Drought and the Family Farm
By Julie Gause
An extreme drought coupled with depressed prices has caused a major disaster in farming communities throughout many Southern states. Three of the states most seriously affected by the drought Tennessee, Kentucky and Virginia suffered some of the worst conditions experienced in the past three decades.
According to the National Climatic Data Center (NCDC), all of Tennessee and Kentucky experienced extreme drought conditions (minus 3.00 inches and more below normal) from July through September 1999. The Virginia state office of the Farm Bureau Federation reports even though recent hurricanes have returned moisture to the region, Virginia's crops remain in disastrous shape because of its dry summer. According to the Memphis office of the National Weather Service, total rainfall amounts during the crucial months of July and August fell short of normal by approximately 4.83 inches. Keeney said rainfall totals in Kentucky remained at least 10 inches below normal, despite the rain received in recent weeks. In the north-central counties of Virginia, springs, ponds and wells remain dry even after many inches of hurricane rain, said Pete Martens, a Virginia Tech extension agent in Rockingham County.
"Technically, Virginia is still in both a hydrological and an agricultural drought," said Patrick Michaels, state climatologist. "Springs will take a while to come back; it could take a year or more." Tim Roberts, a UT extension agent, said Tennessee's crops looked great, even above average, until the end of July. When the dry weather continued into August, the farmers knew trouble lay ahead. The condition of the crops started to deteriorate toward the end of August, and now things appear hopeless, he said.
"As far as feeling better and looking better, yes (the rain did help). Crop wise it's too late for all that," he said. Low market prices for their harvest adds to the problems faced by all farmers.
The Farm Bureau Federation tracks issues concerning American farmers. Stefan Maupin, assistant director of public affairs and research for the Tennessee Farm Bureau state office, said a couple of factors drove prices down. The first concerns the location of the drought. In the major production states of the Midwest and the Plains, farmers project a record-setting harvest, such as the corn crop in Iowa. This over-abundance of product more than compensates for the low yields in Tennessee, Kentucky, Virginia and other states affected by the drought.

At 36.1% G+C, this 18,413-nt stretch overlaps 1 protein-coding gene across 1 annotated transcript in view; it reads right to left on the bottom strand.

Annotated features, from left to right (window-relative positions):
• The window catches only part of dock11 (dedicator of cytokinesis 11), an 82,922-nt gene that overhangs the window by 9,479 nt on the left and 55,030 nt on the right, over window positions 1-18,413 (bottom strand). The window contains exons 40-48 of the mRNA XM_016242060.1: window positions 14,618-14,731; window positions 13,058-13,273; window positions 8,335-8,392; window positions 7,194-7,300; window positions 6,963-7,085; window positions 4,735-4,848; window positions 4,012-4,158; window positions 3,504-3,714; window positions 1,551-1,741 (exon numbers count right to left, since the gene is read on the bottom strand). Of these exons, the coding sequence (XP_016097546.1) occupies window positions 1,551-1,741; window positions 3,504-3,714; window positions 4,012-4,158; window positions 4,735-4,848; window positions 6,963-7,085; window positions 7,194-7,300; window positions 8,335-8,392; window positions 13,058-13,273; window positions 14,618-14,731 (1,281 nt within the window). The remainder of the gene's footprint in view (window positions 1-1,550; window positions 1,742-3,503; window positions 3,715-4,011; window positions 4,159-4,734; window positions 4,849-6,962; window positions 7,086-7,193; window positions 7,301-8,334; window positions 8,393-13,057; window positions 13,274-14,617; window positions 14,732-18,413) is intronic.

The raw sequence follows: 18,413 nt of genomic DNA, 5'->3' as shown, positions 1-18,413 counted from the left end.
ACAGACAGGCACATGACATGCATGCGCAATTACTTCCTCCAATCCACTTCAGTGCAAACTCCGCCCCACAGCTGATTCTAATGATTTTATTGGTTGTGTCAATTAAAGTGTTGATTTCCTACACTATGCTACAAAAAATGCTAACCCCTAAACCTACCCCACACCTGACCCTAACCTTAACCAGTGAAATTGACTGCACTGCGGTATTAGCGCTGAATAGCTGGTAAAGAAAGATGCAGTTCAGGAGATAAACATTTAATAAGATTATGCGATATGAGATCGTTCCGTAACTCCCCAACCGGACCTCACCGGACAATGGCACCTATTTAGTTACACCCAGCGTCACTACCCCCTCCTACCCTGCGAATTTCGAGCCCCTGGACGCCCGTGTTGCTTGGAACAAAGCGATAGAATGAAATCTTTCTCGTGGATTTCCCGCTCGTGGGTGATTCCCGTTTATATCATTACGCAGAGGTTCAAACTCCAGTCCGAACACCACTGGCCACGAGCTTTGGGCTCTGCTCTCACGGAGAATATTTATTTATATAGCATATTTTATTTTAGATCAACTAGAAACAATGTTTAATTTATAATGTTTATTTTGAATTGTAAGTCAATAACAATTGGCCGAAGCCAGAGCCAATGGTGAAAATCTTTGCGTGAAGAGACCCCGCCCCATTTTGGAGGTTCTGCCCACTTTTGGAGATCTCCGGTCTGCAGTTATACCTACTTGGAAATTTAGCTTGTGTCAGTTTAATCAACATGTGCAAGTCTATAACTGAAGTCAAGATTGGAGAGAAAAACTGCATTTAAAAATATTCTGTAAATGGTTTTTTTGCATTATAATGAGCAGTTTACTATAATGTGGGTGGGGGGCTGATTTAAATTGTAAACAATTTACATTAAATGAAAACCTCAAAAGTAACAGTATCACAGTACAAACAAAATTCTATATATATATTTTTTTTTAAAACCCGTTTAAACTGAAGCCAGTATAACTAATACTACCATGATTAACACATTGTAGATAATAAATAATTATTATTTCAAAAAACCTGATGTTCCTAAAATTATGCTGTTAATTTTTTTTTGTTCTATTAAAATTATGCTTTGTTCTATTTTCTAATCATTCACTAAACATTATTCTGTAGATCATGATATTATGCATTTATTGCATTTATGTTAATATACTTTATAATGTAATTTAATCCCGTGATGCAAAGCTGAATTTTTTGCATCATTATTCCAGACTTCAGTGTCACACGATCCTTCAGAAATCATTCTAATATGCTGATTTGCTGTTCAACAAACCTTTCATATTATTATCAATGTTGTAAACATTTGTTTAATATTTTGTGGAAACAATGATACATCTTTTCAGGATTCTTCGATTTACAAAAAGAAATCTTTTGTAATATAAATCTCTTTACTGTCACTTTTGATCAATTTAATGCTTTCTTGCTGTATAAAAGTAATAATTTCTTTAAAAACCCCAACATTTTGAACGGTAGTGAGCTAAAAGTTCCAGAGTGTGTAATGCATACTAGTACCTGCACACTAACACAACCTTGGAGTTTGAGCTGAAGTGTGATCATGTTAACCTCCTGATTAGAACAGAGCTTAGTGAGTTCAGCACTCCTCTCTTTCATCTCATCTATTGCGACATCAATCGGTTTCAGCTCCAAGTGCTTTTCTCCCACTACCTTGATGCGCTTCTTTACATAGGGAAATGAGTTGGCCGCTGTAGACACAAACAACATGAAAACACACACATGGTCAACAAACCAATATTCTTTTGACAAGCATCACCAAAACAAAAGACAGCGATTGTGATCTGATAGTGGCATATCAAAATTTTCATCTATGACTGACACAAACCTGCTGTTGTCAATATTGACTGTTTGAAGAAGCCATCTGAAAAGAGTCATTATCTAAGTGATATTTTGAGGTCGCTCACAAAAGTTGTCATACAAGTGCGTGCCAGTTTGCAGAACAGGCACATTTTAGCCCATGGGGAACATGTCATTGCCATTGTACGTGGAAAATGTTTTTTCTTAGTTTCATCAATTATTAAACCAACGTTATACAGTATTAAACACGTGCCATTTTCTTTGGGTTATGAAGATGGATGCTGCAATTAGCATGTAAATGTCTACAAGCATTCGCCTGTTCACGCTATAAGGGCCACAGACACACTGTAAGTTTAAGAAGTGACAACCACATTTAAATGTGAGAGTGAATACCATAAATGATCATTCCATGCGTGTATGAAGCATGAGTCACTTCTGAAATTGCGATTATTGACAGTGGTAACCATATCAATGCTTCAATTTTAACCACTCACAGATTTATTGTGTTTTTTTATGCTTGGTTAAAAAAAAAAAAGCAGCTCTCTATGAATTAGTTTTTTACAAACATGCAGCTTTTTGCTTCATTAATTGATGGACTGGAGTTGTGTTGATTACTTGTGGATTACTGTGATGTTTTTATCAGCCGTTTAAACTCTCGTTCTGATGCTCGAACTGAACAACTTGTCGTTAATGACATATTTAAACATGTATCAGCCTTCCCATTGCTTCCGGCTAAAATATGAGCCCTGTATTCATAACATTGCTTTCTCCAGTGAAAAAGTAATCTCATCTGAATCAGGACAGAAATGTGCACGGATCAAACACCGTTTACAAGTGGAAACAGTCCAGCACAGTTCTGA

None of this news bodes well for the American family farm. "I've farmed for 45 years, and I've never seen farmers hurting as bad," said Jack Duer, a vegetable buyer in Northampton County, Va.
After hearing appeals for assistance from farmers, elected officials from Tennessee, Kentucky and Virginia, along with representatives from other states, appealed to Washington for federal disaster aid. Maupin said two programs exist to grant relief from weather-related disasters. In September, U.S. Agriculture Secretary Dan Glickman granted all 95 counties in Tennessee disaster status, and since July he has also granted that status to areas of Connecticut, Kentucky, Maryland, Massachusetts, Missouri, Montana, New Hampshire, New York, Ohio, Pennsylvania, Rhode Island, Texas, Vermont, Virginia and West Virginia. To date Kentucky and Virginia farmers have received Emergency Conservation Program allocations of over $1.2 million and $2.9 million respectively, according to the United States Department of Agriculture (USDA).
The government designed these programs to help preserve the small farms of America, but without improved prices and trade-relations, the farms remain in very real danger, Maupin said. Some farmland preservation movements are picking up speed, but their design helps to protect the land from development and not necessarily to keep it in the hands of small farmers. Sometimes a business only profits when operated on a certain scale, and farming in the 21st century may be in that category, he said.
Land-grant universities, like UT, UK and Virginia Tech, offer extension services through their agricultural departments. Extension offices in each of the state's counties offer programs designed to help farmers through rough times. Extension Agent Gordon said his office offers financial services to farmers that help them plan for next year. They enter numbers into a computer to decide what to spend for next year's crop, including the amount of money to spend on equipment, seed, fertilizer and chemicals.
Gordon said his office also provides referrals to counseling services to combat depression for those who seek help. Unfortunately, farmers are by nature a proud group and not likely to seek help unless the circumstances are dire.
Roberts summarized the plight of Tennessee's farmers, as well as those in other drought stricken states: "We can't take many more years like this."
Julie Gause is a free-lance writer from Knoxville who's involved in Web editorial content at HGTV. The Tennessee, Virginia and Kentucky offices of the Farm Bureau Federation, as well as the University of Kentucky's College of Agriculture, contributed to this article.
Copyright © The Southerner 1999.